Even indispensable seed grain was forcibly confiscated from peasant households.

    Any man, woman, or child caught taking even a handful of grain from a collective farm could be, and often was, executed or deported. Those who did not appear to be starving were often suspected of hoarding grain.

    Peasants were prevented from leaving their villages by the NKVD and a system of internal passports.

    The death toll from the 1932–33 famine in Ukraine has been estimated between six million and seven million. According to a Soviet author, “Before they died, people often lost their senses and ceased to be human beings.”

    Yet one of Stalin’s lieutenants in Ukraine stated in 1933 that the famine was a great success. It showed the peasants “who is the master here. It cost millions of lives, but the collective farm system is here to stay.”

    or, how to turn a society into sociopaths end to end..

  13. Artfldgr Says:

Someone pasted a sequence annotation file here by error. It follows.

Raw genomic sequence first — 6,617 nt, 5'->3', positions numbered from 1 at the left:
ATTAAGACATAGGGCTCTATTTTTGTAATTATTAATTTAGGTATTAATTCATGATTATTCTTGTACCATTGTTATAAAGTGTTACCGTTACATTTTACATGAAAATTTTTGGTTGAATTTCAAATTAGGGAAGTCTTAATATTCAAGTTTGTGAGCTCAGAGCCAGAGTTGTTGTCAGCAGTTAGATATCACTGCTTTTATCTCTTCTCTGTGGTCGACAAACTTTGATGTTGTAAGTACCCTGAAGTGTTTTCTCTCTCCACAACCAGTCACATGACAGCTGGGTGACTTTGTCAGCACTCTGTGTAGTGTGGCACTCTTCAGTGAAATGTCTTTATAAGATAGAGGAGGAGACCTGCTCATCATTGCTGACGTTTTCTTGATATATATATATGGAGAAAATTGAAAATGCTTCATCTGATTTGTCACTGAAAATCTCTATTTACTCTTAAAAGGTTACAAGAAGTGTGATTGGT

a system of internal passports.

    Why would Homeland Security hire former Stasi chief Markus Wolfe and former head of the KGB General Yevgeni Primakov?

    They were hired to develop a system of internal passports and such that was to be a new federal ID system… msot of that ended up changing passports which require biometric information, wich the public is not all that knwolegelable about compared to old passports and border crossings.

    you travel, then any countryyou go to, has your perosnal biometric information on file after you come in.

    in case you dont know the names..
    Primikov was a high up man in KGB when it was KGB
    Marcus Wolfe created the East German STASI

    Lots of great books related directly and indirectly to these events and others… but not all that popular with the public who woudl rather pretend that the state organs are bumbling or dont even exist despite they are one of the largest budget items with almost no oversight of the public…